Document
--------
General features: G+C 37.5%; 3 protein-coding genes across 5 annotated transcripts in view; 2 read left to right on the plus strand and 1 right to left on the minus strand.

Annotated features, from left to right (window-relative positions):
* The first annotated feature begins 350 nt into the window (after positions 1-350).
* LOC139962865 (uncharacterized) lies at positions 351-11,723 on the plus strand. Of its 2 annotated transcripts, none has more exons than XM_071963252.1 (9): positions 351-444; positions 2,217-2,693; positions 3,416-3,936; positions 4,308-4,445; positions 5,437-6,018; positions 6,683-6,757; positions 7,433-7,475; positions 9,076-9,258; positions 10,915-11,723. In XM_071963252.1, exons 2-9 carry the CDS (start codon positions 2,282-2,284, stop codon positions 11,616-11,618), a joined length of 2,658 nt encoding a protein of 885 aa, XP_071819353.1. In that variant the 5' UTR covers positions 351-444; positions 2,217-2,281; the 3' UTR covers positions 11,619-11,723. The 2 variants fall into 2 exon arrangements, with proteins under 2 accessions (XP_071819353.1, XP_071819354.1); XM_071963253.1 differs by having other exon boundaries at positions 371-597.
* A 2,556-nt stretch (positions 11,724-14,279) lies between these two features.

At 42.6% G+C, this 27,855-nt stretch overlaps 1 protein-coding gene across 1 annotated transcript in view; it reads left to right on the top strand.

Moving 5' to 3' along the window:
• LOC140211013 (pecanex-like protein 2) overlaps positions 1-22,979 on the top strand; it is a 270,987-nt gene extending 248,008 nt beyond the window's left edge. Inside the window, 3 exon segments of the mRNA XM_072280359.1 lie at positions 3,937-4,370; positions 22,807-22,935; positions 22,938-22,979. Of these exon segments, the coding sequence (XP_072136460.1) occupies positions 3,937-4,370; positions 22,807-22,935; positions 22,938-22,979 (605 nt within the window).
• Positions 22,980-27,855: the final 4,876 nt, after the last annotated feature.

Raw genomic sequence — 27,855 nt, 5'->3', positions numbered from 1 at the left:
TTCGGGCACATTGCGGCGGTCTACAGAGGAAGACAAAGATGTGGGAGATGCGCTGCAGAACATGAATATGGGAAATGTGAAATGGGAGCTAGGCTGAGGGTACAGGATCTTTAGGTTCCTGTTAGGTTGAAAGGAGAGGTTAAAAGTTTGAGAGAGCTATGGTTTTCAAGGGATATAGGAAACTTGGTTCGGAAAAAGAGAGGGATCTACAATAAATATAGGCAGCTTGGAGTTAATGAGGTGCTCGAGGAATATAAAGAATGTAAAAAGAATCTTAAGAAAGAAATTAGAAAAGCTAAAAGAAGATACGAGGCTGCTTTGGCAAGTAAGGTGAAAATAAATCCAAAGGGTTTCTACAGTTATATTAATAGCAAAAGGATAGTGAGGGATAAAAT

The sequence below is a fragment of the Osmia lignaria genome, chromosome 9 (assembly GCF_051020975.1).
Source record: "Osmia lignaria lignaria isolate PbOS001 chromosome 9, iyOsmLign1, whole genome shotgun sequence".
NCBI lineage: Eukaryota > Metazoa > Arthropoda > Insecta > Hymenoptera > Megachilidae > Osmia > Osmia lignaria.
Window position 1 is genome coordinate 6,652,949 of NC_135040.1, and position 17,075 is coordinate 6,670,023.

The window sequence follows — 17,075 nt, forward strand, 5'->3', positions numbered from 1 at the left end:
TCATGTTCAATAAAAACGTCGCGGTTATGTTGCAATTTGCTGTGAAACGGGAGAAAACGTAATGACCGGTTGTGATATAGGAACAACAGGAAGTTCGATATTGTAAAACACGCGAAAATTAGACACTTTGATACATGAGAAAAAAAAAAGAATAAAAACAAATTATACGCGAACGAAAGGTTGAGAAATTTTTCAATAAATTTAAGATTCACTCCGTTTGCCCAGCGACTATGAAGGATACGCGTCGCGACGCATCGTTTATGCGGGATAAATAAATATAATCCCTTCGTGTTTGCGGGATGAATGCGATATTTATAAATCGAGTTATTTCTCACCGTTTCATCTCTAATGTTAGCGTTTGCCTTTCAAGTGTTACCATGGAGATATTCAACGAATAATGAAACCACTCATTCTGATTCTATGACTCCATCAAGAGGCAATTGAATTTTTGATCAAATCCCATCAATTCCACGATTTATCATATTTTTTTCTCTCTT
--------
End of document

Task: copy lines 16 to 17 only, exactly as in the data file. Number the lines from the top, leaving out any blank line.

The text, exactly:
The window sequence follows — 17,075 nt, forward strand, 5'->3', positions numbered from 1 at the left end:
TCATGTTCAATAAAAACGTCGCGGTTATGTTGCAATTTGCTGTGAAACGGGAGAAAACGTAATGACCGGTTGTGATATAGGAACAACAGGAAGTTCGATATTGTAAAACACGCGAAAATTAGACACTTTGATACATGAGAAAAAAAAAAGAATAAAAACAAATTATACGCGAACGAAAGGTTGAGAAATTTTTCAATAAATTTAAGATTCACTCCGTTTGCCCAGCGACTATGAAGGATACGCGTCGCGACGCATCGTTTATGCGGGATAAATAAATATAATCCCTTCGTGTTTGCGGGATGAATGCGATATTTATAAATCGAGTTATTTCTCACCGTTTCATCTCTAATGTTAGCGTTTGCCTTTCAAGTGTTACCATGGAGATATTCAACGAATAATGAAACCACTCATTCTGATTCTATGACTCCATCAAGAGGCAATTGAATTTTTGATCAAATCCCATCAATTCCACGATTTATCATATTTTTTTCTCTCTT